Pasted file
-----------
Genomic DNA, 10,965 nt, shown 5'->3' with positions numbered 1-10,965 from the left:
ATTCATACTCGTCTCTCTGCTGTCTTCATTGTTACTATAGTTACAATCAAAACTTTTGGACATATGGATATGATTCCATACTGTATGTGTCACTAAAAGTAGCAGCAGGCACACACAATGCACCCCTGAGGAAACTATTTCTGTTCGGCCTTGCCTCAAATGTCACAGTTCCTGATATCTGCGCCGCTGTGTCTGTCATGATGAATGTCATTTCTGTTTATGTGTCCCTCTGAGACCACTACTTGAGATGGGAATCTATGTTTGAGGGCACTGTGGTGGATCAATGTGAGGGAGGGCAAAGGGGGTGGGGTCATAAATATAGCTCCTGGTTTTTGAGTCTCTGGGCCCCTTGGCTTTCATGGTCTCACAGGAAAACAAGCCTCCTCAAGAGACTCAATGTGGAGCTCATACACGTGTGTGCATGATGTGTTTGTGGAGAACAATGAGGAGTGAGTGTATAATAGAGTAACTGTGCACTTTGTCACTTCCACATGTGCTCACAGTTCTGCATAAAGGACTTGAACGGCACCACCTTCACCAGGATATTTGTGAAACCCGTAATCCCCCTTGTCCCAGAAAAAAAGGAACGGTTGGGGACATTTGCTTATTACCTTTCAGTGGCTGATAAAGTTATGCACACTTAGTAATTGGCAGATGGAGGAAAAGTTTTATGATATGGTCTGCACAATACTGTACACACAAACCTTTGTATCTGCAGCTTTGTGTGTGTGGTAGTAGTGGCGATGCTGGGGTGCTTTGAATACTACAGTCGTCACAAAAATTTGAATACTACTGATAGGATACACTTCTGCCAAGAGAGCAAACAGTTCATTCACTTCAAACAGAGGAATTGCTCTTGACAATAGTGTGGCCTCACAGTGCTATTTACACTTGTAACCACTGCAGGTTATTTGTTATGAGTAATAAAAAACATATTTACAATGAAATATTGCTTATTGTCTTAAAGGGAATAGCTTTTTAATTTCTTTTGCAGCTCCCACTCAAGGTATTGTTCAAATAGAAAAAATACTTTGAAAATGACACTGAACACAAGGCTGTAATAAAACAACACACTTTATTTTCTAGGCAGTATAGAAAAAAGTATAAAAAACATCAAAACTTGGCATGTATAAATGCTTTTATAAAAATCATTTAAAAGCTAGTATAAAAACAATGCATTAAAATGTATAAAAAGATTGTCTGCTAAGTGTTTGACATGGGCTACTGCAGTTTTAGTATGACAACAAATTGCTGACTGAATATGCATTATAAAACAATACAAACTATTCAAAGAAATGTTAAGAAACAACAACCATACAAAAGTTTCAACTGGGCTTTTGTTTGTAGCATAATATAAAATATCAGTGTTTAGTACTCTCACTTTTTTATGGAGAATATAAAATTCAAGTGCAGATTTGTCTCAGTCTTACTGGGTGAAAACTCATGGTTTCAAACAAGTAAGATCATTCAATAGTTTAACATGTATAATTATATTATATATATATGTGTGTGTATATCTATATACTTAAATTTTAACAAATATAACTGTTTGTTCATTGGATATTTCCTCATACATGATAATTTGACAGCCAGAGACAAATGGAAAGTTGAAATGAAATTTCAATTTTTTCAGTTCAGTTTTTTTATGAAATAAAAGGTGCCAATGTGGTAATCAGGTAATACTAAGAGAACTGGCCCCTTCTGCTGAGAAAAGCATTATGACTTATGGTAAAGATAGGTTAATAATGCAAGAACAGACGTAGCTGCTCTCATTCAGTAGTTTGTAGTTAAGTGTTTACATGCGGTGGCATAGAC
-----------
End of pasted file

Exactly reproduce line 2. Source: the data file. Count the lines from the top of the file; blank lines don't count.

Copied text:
ATTCATACTCGTCTCTCTGCTGTCTTCATTGTTACTATAGTTACAATCAAAACTTTTGGACATATGGATATGATTCCATACTGTATGTGTCACTAAAAGTAGCAGCAGGCACACACAATGCACCCCTGAGGAAACTATTTCTGTTCGGCCTTGCCTCAAATGTCACAGTTCCTGATATCTGCGCCGCTGTGTCTGTCATGATGAATGTCATTTCTGTTTATGTGTCCCTCTGAGACCACTACTTGAGATGGGAATCTATGTTTGAGGGCACTGTGGTGGATCAATGTGAGGGAGGGCAAAGGGGGTGGGGTCATAAATATAGCTCCTGGTTTTTGAGTCTCTGGGCCCCTTGGCTTTCATGGTCTCACAGGAAAACAAGCCTCCTCAAGAGACTCAATGTGGAGCTCATACACGTGTGTGCATGATGTGTTTGTGGAGAACAATGAGGAGTGAGTGTATAATAGAGTAACTGTGCACTTTGTCACTTCCACATGTGCTCACAGTTCTGCATAAAGGACTTGAACGGCACCACCTTCACCAGGATATTTGTGAAACCCGTAATCCCCCTTGTCCCAGAAAAAAAGGAACGGTTGGGGACATTTGCTTATTACCTTTCAGTGGCTGATAAAGTTATGCACACTTAGTAATTGGCAGATGGAGGAAAAGTTTTATGATATGGTCTGCACAATACTGTACACACAAACCTTTGTATCTGCAGCTTTGTGTGTGTGGTAGTAGTGGCGATGCTGGGGTGCTTTGAATACTACAGTCGTCACAAAAATTTGAATACTACTGATAGGATACACTTCTGCCAAGAGAGCAAACAGTTCATTCACTTCAAACAGAGGAATTGCTCTTGACAATAGTGTGGCCTCACAGTGCTATTTACACTTGTAACCACTGCAGGTTATTTGTTATGAGTAATAAAAAACATATTTACAATGAAATATTGCTTATTGTCTTAAAGGGAATAGCTTTTTAATTTCTTTTGCAGCTCCCACTCAAGGTATTGTTCAAATAGAAAAAATACTTTGAAAATGACACTGAACACAAGGCTGTAATAAAACAACACACTTTATTTTCTAGGCAGTATAGAAAAAAGTATAAAAAACATCAAAACTTGGCATGTATAAATGCTTTTATAAAAATCATTTAAAAGCTAGTATAAAAACAATGCATTAAAATGTATAAAAAGATTGTCTGCTAAGTGTTTGACATGGGCTACTGCAGTTTTAGTATGACAACAAATTGCTGACTGAATATGCATTATAAAACAATACAAACTATTCAAAGAAATGTTAAGAAACAACAACCATACAAAAGTTTCAACTGGGCTTTTGTTTGTAGCATAATATAAAATATCAGTGTTTAGTACTCTCACTTTTTTATGGAGAATATAAAATTCAAGTGCAGATTTGTCTCAGTCTTACTGGGTGAAAACTCATGGTTTCAAACAAGTAAGATCATTCAATAGTTTAACATGTATAATTATATTATATATATATGTGTGTGTATATCTATATACTTAAATTTTAACAAATATAACTGTTTGTTCATTGGATATTTCCTCATACATGATAATTTGACAGCCAGAGACAAATGGAAAGTTGAAATGAAATTTCAATTTTTTCAGTTCAGTTTTTTTATGAAATAAAAGGTGCCAATGTGGTAATCAGGTAATACTAAGAGAACTGGCCCCTTCTGCTGAGAAAAGCATTATGACTTATGGTAAAGATAGGTTAATAATGCAAGAACAGACGTAGCTGCTCTCATTCAGTAGTTTGTAGTTAAGTGTTTACATGCGGTGGCATAGAC